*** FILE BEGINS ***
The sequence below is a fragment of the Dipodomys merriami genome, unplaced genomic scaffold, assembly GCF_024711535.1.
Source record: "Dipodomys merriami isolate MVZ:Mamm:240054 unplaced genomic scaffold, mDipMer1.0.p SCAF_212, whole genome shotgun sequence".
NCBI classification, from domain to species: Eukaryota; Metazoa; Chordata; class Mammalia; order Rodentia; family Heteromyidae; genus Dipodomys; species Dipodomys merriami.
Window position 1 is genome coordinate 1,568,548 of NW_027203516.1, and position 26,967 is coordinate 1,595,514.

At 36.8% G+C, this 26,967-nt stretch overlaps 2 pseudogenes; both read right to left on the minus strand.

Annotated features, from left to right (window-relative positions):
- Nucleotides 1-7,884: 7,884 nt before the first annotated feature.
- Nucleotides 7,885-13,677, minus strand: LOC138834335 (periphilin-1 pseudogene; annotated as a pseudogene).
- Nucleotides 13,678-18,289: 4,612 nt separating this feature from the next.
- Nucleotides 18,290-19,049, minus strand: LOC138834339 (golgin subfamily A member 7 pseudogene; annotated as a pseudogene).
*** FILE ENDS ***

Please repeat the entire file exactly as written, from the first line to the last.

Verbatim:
The sequence below is a fragment of the Dipodomys merriami genome, unplaced genomic scaffold, assembly GCF_024711535.1.
Source record: "Dipodomys merriami isolate MVZ:Mamm:240054 unplaced genomic scaffold, mDipMer1.0.p SCAF_212, whole genome shotgun sequence".
NCBI classification, from domain to species: Eukaryota; Metazoa; Chordata; class Mammalia; order Rodentia; family Heteromyidae; genus Dipodomys; species Dipodomys merriami.
Window position 1 is genome coordinate 1,568,548 of NW_027203516.1, and position 26,967 is coordinate 1,595,514.

At 36.8% G+C, this 26,967-nt stretch overlaps 2 pseudogenes; both read right to left on the minus strand.

Annotated features, from left to right (window-relative positions):
- Nucleotides 1-7,884: 7,884 nt before the first annotated feature.
- Nucleotides 7,885-13,677, minus strand: LOC138834335 (periphilin-1 pseudogene; annotated as a pseudogene).
- Nucleotides 13,678-18,289: 4,612 nt separating this feature from the next.
- Nucleotides 18,290-19,049, minus strand: LOC138834339 (golgin subfamily A member 7 pseudogene; annotated as a pseudogene).